• More helpful research tools like notes, citations, and highlights
  • Ad-free environment

Already a member? Log in now.

Notes for this article

Add a new note
If you are trying to select text to create highlights or citations, remember that you must now click or tap on the first word, and then click or tap on the last word.
One moment ...
Project items

Items saved from this article

This article has been saved
Highlights (0)
Some of your highlights are legacy items.

Highlights saved before July 30, 2012 will not be displayed on their respective source pages.

You can easily re-create the highlights by opening the book page or article, selecting the text, and clicking “Highlight.”

Citations (0)
Some of your citations are legacy items.

Any citation created before July 30, 2012 will labeled as a “Cited page.” New citations will be saved as cited passages, pages or articles.

We also added the ability to view new citations from your projects or the book or article where you created them.

Notes (0)
Bookmarks (0)

You have no saved items from this article

Project items include:
  • Saved book/article
  • Highlights
  • Quotes/citations
  • Notes
  • Bookmarks
Notes
Cite this article

Cited article

Style
Citations are available only to our active members.
Sign up now to cite pages or passages in MLA, APA and Chicago citation styles.

(Einhorn, 1992, p. 25)

(Einhorn 25)

1

1. Lois J. Einhorn, Abraham Lincoln, the Orator: Penetrating the Lincoln Legend (Westport, CT: Greenwood Press, 1992), 25, http://www.questia.com/read/27419298.

Cited article

Middle East Politics Roil a US Campus ; at Columbia U., Pro-Israel Students and Pro-Palestine Faculty Each Charge Academic Freedom Is at Risk
Settings

Settings

Typeface
Text size Smaller Larger
Search within

Search within this article

Look up

Look up a word

  • Dictionary
  • Thesaurus
Please submit a word or phrase above.
Print this page

Print this page

Why can't I print more than one page at a time?

Full screen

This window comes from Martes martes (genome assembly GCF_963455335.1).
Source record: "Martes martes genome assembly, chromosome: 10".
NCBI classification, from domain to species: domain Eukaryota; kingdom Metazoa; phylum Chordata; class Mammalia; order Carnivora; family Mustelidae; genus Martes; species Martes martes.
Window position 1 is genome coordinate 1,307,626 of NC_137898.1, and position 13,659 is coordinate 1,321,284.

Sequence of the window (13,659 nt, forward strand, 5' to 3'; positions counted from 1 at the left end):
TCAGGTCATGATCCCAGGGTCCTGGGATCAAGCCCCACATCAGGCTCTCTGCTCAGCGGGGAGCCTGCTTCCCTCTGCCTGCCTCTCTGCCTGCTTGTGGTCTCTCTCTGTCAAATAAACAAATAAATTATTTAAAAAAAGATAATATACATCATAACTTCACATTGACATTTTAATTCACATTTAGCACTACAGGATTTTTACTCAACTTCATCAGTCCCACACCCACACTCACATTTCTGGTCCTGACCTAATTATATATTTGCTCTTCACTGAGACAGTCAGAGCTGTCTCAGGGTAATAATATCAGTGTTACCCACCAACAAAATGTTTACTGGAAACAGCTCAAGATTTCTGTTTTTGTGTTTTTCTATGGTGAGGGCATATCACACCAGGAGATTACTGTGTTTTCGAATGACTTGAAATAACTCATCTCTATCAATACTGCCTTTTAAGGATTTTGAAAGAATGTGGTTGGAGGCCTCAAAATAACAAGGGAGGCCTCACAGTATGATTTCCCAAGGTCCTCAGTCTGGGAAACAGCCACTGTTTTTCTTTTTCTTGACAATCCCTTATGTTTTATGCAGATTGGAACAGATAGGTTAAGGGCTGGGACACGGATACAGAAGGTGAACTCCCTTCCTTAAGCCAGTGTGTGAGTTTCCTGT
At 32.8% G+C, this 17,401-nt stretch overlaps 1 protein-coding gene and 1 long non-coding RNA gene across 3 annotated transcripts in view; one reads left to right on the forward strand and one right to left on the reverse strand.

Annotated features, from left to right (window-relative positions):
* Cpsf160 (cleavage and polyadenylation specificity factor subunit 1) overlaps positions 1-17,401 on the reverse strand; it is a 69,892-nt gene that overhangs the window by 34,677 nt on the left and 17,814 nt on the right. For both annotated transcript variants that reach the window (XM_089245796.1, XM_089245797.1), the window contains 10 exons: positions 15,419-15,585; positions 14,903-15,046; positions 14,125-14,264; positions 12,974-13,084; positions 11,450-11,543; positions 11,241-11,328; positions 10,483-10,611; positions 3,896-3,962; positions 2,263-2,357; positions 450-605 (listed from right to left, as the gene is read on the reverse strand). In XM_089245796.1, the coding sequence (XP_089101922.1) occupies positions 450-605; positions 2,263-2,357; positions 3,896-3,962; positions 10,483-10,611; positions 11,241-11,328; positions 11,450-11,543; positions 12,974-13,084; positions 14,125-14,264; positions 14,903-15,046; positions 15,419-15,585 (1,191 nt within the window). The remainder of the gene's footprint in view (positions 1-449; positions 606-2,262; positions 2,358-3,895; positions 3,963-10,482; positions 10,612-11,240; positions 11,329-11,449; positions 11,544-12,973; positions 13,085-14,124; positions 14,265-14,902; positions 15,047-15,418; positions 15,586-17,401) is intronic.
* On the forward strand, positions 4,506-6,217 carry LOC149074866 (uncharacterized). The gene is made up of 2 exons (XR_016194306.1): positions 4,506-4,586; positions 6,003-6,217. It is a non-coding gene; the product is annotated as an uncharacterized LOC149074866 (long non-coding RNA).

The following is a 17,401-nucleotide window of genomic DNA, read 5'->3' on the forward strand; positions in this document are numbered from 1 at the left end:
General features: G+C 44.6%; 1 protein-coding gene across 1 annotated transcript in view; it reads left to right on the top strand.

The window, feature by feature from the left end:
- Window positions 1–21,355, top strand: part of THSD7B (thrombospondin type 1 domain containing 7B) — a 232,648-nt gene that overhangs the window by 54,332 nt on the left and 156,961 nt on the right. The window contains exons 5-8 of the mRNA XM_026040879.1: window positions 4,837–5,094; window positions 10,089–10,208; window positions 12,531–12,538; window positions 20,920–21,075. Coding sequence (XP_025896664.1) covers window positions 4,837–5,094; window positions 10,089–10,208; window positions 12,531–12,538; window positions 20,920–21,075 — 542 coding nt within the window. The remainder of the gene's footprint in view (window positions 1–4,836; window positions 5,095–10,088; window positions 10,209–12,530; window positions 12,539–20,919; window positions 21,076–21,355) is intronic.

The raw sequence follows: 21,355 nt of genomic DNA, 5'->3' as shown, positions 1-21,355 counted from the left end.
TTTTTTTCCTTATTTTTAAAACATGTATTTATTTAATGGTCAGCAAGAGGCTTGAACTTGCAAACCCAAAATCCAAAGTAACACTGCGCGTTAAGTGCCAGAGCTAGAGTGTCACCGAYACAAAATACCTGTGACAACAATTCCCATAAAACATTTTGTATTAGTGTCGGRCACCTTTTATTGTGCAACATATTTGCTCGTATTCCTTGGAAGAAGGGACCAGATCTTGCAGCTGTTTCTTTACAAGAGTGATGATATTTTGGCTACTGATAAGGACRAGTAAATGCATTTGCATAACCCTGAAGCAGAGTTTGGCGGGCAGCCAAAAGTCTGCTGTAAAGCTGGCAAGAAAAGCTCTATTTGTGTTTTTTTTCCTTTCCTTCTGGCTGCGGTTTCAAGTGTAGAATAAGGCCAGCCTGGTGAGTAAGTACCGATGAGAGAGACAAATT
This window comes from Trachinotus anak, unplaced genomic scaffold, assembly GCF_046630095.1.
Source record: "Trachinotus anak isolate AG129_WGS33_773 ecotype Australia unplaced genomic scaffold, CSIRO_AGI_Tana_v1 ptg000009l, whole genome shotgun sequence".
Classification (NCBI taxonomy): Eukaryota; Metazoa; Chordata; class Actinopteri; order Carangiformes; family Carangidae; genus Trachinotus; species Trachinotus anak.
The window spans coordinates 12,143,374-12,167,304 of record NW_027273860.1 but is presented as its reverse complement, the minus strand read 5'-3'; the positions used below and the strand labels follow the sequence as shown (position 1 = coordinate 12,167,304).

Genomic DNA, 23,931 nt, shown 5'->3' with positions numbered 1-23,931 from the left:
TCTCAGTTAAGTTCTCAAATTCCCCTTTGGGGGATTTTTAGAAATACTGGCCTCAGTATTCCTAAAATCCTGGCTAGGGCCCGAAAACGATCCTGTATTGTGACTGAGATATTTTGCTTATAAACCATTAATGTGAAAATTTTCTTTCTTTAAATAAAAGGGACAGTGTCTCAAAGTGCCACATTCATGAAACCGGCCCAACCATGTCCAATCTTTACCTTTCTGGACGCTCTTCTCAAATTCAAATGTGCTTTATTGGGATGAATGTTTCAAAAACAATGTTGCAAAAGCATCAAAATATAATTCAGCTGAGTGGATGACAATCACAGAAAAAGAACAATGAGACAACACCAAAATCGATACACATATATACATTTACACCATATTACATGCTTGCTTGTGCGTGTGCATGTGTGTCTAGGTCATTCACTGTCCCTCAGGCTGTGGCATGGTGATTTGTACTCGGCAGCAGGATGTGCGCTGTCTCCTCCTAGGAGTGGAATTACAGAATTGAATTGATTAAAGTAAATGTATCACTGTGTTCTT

matching results for page

Cited passage

Style
Citations are available only to our active members.
Sign up now to cite pages or passages in MLA, APA and Chicago citation styles.

"Portraying himself as an honest, ordinary person helped Lincoln identify with his audiences." (Einhorn, 1992, p. 25).

"Portraying himself as an honest, ordinary person helped Lincoln identify with his audiences." (Einhorn 25)

"Portraying himself as an honest, ordinary person helped Lincoln identify with his audiences."1

1. Lois J. Einhorn, Abraham Lincoln, the Orator: Penetrating the Lincoln Legend (Westport, CT: Greenwood Press, 1992), 25, http://www.questia.com/read/27419298.

Cited passage

Welcome to the new Questia Reader

The Questia Reader has been updated to provide you with an even better online reading experience.  It is now 100% Responsive, which means you can read our books and articles on any sized device you wish.  All of your favorite tools like notes, highlights, and citations are still here, but the way you select text has been updated to be easier to use, especially on touchscreen devices.  Here's how:

1. Click or tap the first word you want to select.
2. Click or tap the last word you want to select.

OK, got it!

Thanks for trying Questia!

Please continue trying out our research tools, but please note, full functionality is available only to our active members.

Your work will be lost once you leave this Web page.

For full access in an ad-free environment, sign up now for a FREE, 1-day trial.

Already a member? Log in now.